up" (QL:49L) and KUB (meaning not given, contains a derivative _kumbe_
"mound, heap"; from Etym) might also be related to these.
Given the variety of bases I therefore postulated the base KUp "bend,
bow, hump" where the 'p' stand for a labial as such, because it cannot
be inferred what base underlied the form _kumna_, as the _m_ might be
a reflex of practically any labial: it might be KUP, KUB as well as
KUM (and even KUW/KUV I believe). (Let me note that the mysterious
so-called CB Grammar contains several forms which point to the base
KUB, but since the status of the document is not known, my conclusions
were not based on it.)
> At any rate, if we assume that HAM/KAM here means "ground", we get:**This is what I suggested in the Analysis, yes.
> "to-ground-ed", "ground-ed-like" (_kamin-ndon_), and "very-ground-ed"
> (with sundóma as an intensifier). _Nukumna_ may be "down-bow-ed"
> or "down-void-ed", if it doesn't also contain "ground".
- On Freitag, März 28, 2003, at 03:34 Uhr, Ales Bican wrote:
> It might be KUPWouldn't that yield _kumpa_ rather than _kumna_ ?
[Not necessarily. The _Etym._ gives instances of _*pn_ >
_mn_ in Quenya, notably Q. _telemna_ 'silver' (adj.)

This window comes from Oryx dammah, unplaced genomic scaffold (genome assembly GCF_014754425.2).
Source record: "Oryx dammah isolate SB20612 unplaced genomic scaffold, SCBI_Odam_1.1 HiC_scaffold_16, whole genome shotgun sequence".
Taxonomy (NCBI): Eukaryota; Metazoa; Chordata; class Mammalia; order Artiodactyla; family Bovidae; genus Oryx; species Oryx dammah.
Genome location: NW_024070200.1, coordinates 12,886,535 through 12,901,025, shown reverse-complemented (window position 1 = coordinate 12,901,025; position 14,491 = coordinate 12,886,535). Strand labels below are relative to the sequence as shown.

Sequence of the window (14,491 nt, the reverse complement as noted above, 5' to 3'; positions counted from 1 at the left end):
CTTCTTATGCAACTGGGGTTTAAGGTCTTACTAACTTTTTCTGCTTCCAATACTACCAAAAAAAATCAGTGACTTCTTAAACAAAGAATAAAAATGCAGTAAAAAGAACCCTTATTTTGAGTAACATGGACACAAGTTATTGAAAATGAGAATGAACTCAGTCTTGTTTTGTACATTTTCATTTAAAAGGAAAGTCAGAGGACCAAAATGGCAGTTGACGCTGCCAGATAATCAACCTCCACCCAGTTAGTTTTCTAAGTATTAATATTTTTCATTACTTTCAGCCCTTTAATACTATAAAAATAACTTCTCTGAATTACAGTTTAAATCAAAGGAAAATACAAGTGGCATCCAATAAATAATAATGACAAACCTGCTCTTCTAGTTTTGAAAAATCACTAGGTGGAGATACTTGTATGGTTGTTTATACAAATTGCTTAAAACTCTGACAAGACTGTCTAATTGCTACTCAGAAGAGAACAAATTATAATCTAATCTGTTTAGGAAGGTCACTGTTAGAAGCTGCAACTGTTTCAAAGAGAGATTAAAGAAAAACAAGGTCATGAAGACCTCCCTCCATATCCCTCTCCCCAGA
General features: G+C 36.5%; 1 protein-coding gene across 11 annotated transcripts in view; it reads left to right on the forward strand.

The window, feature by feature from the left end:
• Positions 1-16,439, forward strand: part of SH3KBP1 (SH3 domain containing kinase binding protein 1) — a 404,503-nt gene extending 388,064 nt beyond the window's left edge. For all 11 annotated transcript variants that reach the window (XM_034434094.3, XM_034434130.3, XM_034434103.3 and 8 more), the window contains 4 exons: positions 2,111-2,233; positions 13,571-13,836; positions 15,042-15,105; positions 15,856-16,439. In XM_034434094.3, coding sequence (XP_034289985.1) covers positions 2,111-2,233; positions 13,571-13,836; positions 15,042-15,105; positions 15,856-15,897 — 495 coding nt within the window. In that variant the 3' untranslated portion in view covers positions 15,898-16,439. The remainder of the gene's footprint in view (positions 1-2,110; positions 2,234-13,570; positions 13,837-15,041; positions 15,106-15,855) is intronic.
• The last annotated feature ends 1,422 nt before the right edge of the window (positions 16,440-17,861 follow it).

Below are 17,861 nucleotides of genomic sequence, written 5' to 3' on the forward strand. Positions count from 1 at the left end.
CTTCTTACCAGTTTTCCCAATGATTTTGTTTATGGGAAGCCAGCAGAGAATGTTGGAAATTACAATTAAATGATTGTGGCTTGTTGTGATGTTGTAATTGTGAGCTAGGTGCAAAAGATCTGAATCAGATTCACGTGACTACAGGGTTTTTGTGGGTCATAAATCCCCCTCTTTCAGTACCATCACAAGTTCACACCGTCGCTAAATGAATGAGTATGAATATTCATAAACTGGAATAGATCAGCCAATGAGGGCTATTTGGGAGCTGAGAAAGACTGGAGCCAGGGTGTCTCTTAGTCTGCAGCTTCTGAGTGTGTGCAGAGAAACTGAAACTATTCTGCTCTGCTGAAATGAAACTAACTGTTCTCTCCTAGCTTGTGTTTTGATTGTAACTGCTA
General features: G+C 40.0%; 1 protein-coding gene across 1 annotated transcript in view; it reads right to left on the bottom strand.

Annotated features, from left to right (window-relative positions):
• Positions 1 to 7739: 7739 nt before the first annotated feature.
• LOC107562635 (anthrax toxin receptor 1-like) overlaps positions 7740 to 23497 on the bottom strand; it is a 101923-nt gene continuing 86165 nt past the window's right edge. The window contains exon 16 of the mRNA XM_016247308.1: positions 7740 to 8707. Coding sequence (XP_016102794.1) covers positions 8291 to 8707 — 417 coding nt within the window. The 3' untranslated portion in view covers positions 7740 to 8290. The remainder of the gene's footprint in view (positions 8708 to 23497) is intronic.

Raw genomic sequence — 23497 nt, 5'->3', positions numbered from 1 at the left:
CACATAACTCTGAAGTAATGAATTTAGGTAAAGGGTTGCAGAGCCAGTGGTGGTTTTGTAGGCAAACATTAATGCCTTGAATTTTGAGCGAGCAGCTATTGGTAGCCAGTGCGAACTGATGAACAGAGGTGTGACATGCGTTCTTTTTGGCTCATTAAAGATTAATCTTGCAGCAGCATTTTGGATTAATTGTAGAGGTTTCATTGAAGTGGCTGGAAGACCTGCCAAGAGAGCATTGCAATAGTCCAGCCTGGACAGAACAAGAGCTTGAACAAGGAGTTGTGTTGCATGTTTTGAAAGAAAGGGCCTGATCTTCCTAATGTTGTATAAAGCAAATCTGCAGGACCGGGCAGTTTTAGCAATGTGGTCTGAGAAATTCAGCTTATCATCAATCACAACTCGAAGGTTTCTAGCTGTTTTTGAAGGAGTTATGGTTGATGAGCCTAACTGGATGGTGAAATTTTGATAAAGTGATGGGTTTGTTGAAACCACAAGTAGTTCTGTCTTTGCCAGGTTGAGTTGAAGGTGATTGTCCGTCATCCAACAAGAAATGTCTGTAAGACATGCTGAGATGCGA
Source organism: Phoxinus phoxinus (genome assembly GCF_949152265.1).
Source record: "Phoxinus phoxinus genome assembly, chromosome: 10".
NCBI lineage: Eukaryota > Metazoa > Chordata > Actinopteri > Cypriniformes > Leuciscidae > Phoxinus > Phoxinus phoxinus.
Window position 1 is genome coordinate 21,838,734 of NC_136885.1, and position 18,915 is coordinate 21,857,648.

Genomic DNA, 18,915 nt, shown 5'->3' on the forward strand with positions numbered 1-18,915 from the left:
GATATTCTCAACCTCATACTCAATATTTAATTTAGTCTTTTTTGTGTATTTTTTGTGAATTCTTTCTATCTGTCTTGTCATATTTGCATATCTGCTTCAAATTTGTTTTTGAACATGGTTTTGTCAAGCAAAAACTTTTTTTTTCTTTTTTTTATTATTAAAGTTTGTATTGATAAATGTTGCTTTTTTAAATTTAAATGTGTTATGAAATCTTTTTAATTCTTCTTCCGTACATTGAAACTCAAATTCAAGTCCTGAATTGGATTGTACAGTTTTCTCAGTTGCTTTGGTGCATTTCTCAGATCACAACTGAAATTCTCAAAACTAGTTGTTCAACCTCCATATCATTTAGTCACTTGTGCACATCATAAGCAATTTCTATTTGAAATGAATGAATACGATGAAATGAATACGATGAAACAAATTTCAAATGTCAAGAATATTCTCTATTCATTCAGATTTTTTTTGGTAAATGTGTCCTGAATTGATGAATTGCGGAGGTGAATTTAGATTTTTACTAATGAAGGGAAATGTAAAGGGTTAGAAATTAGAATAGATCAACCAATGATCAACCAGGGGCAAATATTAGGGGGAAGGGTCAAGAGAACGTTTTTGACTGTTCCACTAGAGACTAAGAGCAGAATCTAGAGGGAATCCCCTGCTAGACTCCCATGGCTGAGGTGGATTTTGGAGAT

< KYELEP- or TELEP (V:366) and Q. _lemnar_ 'week'
< LEP- (V:368). However, the _Etym._ also has abundant
examples of bases ending in P with Q. derivatives containing
_-mp-_ rather than _-mn-_, e.g., _tompe_ pa.t. of _tope_
'covers' < TOP, _ampa_ 'hook' < GAP-, and _lempe_ 'five'
< LEP- (whence also _lemnar_ 'week'). A possible explanation
for these varying developments, at least at the time that the
_Etym._ was written, might be that P + N arising from
suffixion > _mn_ (_*lep-nar_ > _lemnar_), while elsewhere
Q. _-pm-_ is the result of nasal infixion, the nasal being
"homorganic", i.e. suited in point of articulation to the
consonant it precedes (_*le-m-pê_ > _lempe_). -- PHW]
>> At any rate, if we assume that HAM/KAM here means "ground", we get:I know. I was basically recapping here.
> **This is what I suggested in the Analysis, yes.